What many people would consider an eyesore rests proudly in the driveway of a home in America’s richest extended neighborhood, Silicon Valley, CA. It is a reminder among the Teslas, Beamers and Benzes that before the technology industry arrived, turning cheaply built, single-story starter homes on postage stamp lots into million-dollar-plus properties, a simpler way of life existed there—farming.
The sprawling campuses of Google, Facebook, Apple and the like, with their many thousands of employees needing places to live, only a generation or so ago were fruit-growing fields, requiring trucks for harvest like the 1956 International Harvester dump truck, with a 1934 Dodge flatbed, ‘showcased’ at owner Guy Leo’s house in a San Jose, CA suburb.
It would not be a stretch to suggest this relic should more logically front 1313 Mockingbird Lane or 0001 Cemetery Lane (Google them if you don’t know or can’t guess).
There is little doubt that the S-130 model hasn’t exactly been tooling up and down streets lately. Cinder blocks anchor the flattened back tires and a fairly elaborate spider web spreads over one door. The license plate’s registration sticker expiration date? 2003.
Asked when the last time it was actually driven, Leo laughed.
“Let’s see… around 2000,” he said. “We sold the orchard around then, I believe. I had grabbed everything old and antique that I could, including the truck.”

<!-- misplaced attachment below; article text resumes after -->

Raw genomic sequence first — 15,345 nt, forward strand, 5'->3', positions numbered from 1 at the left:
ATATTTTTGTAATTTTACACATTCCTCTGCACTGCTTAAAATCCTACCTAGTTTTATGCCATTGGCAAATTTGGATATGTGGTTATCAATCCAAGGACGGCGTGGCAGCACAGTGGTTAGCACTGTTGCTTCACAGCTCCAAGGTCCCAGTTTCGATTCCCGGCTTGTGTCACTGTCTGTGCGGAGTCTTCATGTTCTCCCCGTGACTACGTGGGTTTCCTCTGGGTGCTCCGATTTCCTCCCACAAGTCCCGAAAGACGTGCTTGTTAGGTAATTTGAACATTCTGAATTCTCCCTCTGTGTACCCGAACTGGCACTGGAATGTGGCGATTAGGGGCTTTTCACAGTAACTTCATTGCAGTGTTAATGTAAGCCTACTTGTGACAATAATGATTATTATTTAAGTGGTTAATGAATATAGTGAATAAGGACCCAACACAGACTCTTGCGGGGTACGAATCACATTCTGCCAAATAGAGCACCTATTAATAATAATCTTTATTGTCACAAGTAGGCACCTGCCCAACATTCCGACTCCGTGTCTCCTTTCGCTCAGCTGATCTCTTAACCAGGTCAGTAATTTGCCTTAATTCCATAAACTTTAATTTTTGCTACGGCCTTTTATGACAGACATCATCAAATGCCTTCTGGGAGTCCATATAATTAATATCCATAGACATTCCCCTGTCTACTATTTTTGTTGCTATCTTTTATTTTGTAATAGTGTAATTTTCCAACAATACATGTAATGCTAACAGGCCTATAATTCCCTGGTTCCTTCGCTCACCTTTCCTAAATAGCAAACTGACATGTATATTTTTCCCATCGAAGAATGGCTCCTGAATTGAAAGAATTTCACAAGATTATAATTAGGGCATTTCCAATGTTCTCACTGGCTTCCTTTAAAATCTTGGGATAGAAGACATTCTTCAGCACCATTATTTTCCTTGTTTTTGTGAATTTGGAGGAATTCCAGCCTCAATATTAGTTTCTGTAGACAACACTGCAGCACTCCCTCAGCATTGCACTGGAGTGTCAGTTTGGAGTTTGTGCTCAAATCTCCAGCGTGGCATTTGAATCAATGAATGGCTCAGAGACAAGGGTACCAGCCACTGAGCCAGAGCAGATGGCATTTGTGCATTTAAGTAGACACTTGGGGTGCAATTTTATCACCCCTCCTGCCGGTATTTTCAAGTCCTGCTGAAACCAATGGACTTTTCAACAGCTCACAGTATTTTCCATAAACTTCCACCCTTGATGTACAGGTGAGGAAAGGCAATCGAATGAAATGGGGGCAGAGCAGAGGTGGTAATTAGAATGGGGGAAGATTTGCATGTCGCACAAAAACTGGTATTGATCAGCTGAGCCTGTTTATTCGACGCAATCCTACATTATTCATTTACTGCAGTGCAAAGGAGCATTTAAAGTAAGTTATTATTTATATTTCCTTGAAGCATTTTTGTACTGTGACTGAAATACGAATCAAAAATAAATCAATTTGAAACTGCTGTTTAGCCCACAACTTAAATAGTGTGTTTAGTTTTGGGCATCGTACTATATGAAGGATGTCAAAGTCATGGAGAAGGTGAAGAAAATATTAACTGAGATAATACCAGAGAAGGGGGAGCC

A big, friendly man with a salt-and-pepper Chevron mustache, Leo’s working life has included both the farming and high-tech worlds. “I’ve gone from the stone age to the aliens,” he joked. He took American Trucker on a timeline, explaining how the International came along for the ride over his 60-plus years.
These days he is a recruiting manager for Quanergy Systems Inc., a provider of solid state LIDAR (light detection and ranging) sensors and smart sensing solutions.
“LIDAR could allow cars to self-drive themselves,” he explained. “It can reach out now about 100 meters to all objects around a car and instantly classify them. It tells you how big they are, and draws a 3D software map of the images, in light or dark.”
Quite a difference from how his family’s preceding generations spent their lives.
“Silicon Valley was once the prune capital of the world,” he said. “My grandfather emigrated from Italy in 1911 and settled down in Almaden (South San Jose). He bought land and planted an orchard for prunes, apricots, grapes… all the Italian things he knew. It was about 25 acres. My dad was born in 1921. He grew up on the farm in Almaden, as I did. The whole of Silicon Valley then was all really good dirt, the best in the world. Now it’s mostly houses. It’s a shame.”
Leo’s mother and father, grandmother and grandfather and his uncle Vince on his father’s side all moved to Almaden from Sicily, living in houses side by side by side.
“It was like the Italian compound in The Godfather, he quipped, doing a spot-on imitation of Don Corleone. “It’s even better if I put napkins in my mouth like Marlon Brando did,” he added.